The reform aims to tackle the fact that, despite significantly increased cooperation at EU level, including as regards support from EU agencies, Member States’ asylum, reception and return systems remain largely not harmonised. This creates inefficiencies and has the unintended consequence of not providing the same fair treatment to asylum seekers throughout Europe and incentivising therefore the movement of large numbers of migrants across Europe to seek better conditions and prospects for their stay. In this context, the Commission supports the provisional political agreements already reached on the Qualification Regulation, the Reception Conditions Directive, the EU Resettlement Framework Regulation and the EU Agency for Asylum Regulation. These should be finally adopted as soon as possible. The negotiations on the recast Return Directive 6 should also be swiftly concluded, together with the reform of the Common European Asylum System, to ensure that EU rules are successful in preventing absconding, providing assistance to voluntary returns and streamlining administrative and judicial procedures, reinforcing the effective functioning of the asylum and migration management systems.

The overall objective of the proposal is to provide for the necessary adaptation of the rules on asylum and return procedures (Asylum Procedures Regulation and Return Directive 7 ) as well as of the solidarity mechanism established in the Regulation on Asylum and Migration Management, in order to ensure that Member States are able to address situations of crisis and force majeure in the field of asylum and migration management within the EU. Such situations may occur very quickly and be of such a scale and nature that they require a specific set of tools in order to be effectively addressed. For this purpose, a simplified procedure and shortened timeframes are set out for triggering the compulsory solidarity mechanism provided for situations of pressure in the Regulation on Asylum and Migration Management. The rules and measures set out in this proposal to address a situation of crisis are in addition to the operational and technical support the European Union Agency for Asylum can provide 8 in case the Member State’s asylum or reception systems are subject to disproportionate pressure.

Moreover, the solidarity mechanism procedure in situations of crisis provides for a wider scope for relocation and reinforces the possibility for Member States to provide assistance to each other in carrying out returns, in the form of return sponsorship. According to the normal rules established in the Regulation on Asylum and Migration Management, Member States providing return sponsorship commit to returning irregular migrants on behalf of another Member State, carrying out all the activities necessary for this purpose directly from the territory of the benefitting Member State (e.g. return counselling, leading policy dialogue with third countries, providing support for assisted voluntary return and reintegration). When return is not finalised within eight months, the irregular migrants would be transferred to the territory of the sponsoring Member State in view of finalising the enforcement of return. The return sponsorship in situations of crisis provided for in this proposal differs from the one in the Regulation on Asylum and Migration Management because the obligation to transfer the irregular migrant is triggered if the person concerned does not return or is not removed within four months.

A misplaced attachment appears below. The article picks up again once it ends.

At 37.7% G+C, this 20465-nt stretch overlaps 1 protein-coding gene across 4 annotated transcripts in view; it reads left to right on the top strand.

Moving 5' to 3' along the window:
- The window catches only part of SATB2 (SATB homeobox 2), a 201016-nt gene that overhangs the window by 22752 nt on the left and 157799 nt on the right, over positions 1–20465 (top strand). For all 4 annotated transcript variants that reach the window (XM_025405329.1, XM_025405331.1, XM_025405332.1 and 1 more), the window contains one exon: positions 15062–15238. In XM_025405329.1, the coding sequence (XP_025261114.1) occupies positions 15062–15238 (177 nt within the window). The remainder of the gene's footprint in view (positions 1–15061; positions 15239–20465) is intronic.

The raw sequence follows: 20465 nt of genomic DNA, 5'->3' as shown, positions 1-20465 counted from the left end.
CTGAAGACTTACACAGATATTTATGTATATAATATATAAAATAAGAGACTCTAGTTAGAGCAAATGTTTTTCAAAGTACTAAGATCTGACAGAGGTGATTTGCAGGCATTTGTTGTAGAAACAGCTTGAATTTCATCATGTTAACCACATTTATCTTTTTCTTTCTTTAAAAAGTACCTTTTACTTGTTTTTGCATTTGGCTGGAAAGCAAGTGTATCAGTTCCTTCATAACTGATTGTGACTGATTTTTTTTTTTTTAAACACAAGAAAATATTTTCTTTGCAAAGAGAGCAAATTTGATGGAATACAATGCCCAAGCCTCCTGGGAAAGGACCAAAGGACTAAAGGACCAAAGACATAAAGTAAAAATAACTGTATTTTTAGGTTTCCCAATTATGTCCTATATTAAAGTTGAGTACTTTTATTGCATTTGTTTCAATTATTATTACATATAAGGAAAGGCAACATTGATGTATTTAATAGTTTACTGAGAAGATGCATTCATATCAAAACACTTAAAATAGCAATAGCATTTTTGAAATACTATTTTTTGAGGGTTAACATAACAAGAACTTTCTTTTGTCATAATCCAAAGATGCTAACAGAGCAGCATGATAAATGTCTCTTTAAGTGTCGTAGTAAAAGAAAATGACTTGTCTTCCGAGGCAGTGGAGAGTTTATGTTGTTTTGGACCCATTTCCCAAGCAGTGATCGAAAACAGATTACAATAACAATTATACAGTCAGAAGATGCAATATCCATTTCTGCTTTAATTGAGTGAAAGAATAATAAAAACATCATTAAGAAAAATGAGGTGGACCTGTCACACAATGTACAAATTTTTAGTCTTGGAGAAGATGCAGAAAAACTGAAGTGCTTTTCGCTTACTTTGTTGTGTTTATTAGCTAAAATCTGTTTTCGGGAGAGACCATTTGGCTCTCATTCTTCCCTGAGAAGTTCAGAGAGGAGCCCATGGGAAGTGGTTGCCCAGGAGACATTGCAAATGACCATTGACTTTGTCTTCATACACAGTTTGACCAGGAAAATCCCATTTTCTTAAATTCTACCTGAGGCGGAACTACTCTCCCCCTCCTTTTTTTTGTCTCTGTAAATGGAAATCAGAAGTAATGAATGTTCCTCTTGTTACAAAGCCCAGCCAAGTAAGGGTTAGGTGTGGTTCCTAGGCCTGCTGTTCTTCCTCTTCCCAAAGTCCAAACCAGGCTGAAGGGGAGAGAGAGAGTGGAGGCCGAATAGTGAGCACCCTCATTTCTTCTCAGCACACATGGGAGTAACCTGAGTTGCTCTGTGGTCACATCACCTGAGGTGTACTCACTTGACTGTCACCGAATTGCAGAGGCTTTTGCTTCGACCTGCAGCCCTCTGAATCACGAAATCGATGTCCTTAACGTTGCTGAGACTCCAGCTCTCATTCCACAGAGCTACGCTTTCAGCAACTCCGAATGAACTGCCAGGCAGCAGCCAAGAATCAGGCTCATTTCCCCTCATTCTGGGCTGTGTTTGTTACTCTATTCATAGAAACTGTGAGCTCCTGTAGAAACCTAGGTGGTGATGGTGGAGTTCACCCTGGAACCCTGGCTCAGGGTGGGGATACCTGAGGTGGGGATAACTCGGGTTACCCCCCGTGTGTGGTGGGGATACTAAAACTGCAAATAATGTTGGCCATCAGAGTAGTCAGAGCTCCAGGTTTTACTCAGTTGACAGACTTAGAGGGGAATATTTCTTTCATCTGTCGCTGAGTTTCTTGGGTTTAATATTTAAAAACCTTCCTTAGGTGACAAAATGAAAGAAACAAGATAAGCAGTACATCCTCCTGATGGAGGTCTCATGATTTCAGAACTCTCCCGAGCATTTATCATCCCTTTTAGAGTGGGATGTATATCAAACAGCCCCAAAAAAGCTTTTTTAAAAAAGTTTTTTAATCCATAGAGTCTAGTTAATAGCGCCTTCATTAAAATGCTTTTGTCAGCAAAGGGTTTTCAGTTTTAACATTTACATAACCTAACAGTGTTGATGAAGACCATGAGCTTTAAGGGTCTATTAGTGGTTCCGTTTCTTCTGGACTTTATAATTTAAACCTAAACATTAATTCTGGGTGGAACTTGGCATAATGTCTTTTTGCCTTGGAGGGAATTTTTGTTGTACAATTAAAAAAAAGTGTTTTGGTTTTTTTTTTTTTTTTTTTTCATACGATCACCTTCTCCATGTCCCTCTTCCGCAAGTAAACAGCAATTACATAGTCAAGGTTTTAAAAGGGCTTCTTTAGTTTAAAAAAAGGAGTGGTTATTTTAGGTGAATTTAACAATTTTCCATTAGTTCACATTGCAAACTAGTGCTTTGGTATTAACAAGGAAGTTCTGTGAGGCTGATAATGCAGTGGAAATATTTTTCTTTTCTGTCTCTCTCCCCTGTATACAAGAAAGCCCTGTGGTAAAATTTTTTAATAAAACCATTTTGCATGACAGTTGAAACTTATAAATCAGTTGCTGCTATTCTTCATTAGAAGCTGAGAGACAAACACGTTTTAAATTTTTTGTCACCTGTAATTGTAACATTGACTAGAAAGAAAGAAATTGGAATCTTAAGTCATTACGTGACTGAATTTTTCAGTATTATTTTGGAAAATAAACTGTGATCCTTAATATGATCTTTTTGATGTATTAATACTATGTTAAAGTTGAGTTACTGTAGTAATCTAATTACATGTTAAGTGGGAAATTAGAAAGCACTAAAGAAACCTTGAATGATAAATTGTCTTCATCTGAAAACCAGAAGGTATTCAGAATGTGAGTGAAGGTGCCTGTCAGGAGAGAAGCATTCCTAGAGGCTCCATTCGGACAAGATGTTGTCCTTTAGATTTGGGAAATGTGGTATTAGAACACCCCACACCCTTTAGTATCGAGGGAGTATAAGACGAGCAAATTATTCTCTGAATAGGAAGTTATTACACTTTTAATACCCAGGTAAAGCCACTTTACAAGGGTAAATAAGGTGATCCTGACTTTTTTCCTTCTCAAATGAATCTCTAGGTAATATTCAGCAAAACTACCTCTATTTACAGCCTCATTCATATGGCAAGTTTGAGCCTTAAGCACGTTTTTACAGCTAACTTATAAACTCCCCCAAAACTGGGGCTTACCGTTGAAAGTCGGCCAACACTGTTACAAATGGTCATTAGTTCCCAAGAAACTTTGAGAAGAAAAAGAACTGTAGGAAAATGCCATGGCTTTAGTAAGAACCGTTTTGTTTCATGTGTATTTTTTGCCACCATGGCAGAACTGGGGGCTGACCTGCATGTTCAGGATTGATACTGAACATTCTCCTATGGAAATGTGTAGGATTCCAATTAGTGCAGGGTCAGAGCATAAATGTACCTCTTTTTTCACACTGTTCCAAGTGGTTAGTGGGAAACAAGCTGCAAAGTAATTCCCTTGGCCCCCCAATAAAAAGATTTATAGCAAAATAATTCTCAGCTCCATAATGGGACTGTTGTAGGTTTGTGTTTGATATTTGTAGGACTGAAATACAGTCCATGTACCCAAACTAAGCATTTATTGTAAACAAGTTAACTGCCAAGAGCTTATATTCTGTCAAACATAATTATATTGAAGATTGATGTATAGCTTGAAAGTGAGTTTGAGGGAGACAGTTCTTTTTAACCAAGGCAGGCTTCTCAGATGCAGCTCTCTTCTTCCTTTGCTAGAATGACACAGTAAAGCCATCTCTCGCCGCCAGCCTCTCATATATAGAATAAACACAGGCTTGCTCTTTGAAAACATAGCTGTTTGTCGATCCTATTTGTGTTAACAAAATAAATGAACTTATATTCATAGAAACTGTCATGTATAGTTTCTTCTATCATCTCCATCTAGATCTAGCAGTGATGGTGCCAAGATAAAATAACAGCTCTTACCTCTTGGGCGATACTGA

The proposal also includes provisions related to crisis situations which allow for certain derogations from the proposed Asylum Procedures Regulation. In particular, it will be possible to extend the scope of application of the border procedure to third-country nationals and stateless persons whose EU-wide first instance recognition rate is 75% or lower, in addition to the grounds already provided by the Asylum Procedures Regulation, as well as to extend the duration for the examination of an application of international protection under the border procedure by an additional eight weeks. It is also proposed to allow Member States to derogate from the provisions on registering applications for international protection with a longer deadline of four weeks.

Moreover, the proposal provides for the possibility to derogate from certain provisions on the border procedure to carry out return as set out in the proposed Asylum Procedures Regulation and in the Return Directive, in order to facilitate the enforcement of such procedures in situations of crisis, when specific adjustments are needed to allow the competent authorities under strain to exercise their tasks diligently and cope with significant workload. For this purpose, the proposal extends the maximum duration of the border procedure for carrying out return by an additional period of eight weeks (the proposed Asylum Procedures Regulation sets the maximum time-limit to twelve weeks) and introduces new specific and well-targeted cases, additional to the ones set in the proposal for a recast Return Directive, in which the existence of a risk of absconding in individual cases can be presumed, unless proven otherwise. The return crisis management procedure is without prejudice to the possibility for Member States to derogate from the application of the Return Directive by virtue of Article 2(2)(a) of that same Directive, in relation to illegally staying third-country nationals apprehended in connection with the irregular crossing by land, sea or air of the external border of a Member State and who, following the screening carried out in accordance with Regulation (EU) No XXX/XXX [Screening Regulation], have not subsequently obtained an authorisation or right to stay in that Member State (e.g. did not apply for international protection).